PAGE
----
replicated under the university’s pensions scheme. The employees were offered
new contracts by the university and told they would not be able to continue
their membership in the NHS pension scheme. The applicants chose to remain on
their NHS contracts, rejecting  new
contracts, but joined the Teachers’ Superannuation Scheme. The applicants
accepted an offer of early retirement but asserted entitlements to receive the
payments under the NHS pension scheme. The ECJ ruled that the NHS pension
rights transferred under TUPE and formed part of the applicants’ transferred
rights, which could not be varied to their detriment on the transfer of the
undertaking.

This case follows the ECJ ruling in
Beckmann last year in taking a narrow approach to the exclusion of occupational
pension benefits from the transfer of rights and obligations under TUPE. The
ECJ confirms that only rights in relation to old age, invalidity or survivor’s
benefits are not transferred under the Acquired Rights Directive on which TUPE
is based. The payments in this case were not old age benefits as they were not
"benefits paid on the departure of an employee at the end of his or her
normal working life as laid down by the general structure of the pension scheme
of which he or she is a member".

These payments were triggered by the grant of early retirement
arising from the contract of employment, an employment relationship or a
collective agreement. The university had the power to decide to grant early
retirement and remained bound, like the transferor, by the rights and
obligations laid down as the consequence of such a decision.

The scope of this decision is unclear. It affects all
transferees who have taken on staff from the NHS under TUPE where staff were
entitled to the benefits of section 46 of the Whitley Council terms. In these
cases, potentially expensive obligations to make lump sum and annuity payments
will be triggered – not just on redundancy after the age of 50 but on the grant
of early retirement. The proviso to this is that the obligations in this case
were set down in a collective agreement and would not survive the termination
or re-negotiation of the collective agreement.

The ECJ considered it unnecessary to elaborate on the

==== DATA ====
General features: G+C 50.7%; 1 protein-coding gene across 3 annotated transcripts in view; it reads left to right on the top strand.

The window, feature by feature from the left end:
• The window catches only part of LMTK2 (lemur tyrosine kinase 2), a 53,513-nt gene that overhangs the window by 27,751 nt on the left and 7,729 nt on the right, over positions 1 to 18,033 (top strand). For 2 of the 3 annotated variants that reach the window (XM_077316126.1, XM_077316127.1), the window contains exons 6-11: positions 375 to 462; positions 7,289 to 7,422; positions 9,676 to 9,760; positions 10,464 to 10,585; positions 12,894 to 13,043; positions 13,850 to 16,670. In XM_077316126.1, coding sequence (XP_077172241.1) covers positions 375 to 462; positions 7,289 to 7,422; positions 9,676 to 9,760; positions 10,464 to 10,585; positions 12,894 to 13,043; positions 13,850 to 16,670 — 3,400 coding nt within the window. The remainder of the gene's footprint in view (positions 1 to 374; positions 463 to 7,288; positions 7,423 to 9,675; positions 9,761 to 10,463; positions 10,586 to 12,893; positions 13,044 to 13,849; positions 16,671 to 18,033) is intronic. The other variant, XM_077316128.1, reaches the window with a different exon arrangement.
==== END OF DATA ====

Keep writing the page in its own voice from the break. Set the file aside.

circumstances under which terms and conditions can be changed to the detriment
of employees on or after a transfer. It concluded that merely harmonising the
terms of transferring staff with those of the transferee’s existing workforce
would indicate that the variation was connected with the transfer and therefore
invalid.

What you should do

– Transferees who have taken on staff from the NHS whose
pre-transfer terms and conditions included Whitley Council terms should be careful
before offering early retirement or making redundancies. Such actions would
seem to trigger entitlements to lump sums and annuity payments, which the
employer would have to fund

– A more extreme option would be to terminate the transferring
contracts and offer employment on new conditions. This would be effective to
change the contracts but would generate automatic unfair dismissal liabilities
under TUPE. Employees would have only a limited time to bring unfair dismissal
claims and the quantification of loss may be difficult to establish. Such
action should not be considered without specific legal advice

– Transferees should be careful to obtain indemnities against
early retirement liabilities. This should be done in all TUPE scenarios whether
the transfer involves a business purchase or outsourcing/contractor changeover,
and whether the transferor is in the public or private sectors

– The case confirms the difficulty of changing terms and
conditions after a TUPE transfer. Transferees should consider effecting such
changes other than as a mere harmonisation of the transferring terms with those
of its pre-transfer workforce, for example by waiting to revise contracts
across its workforce.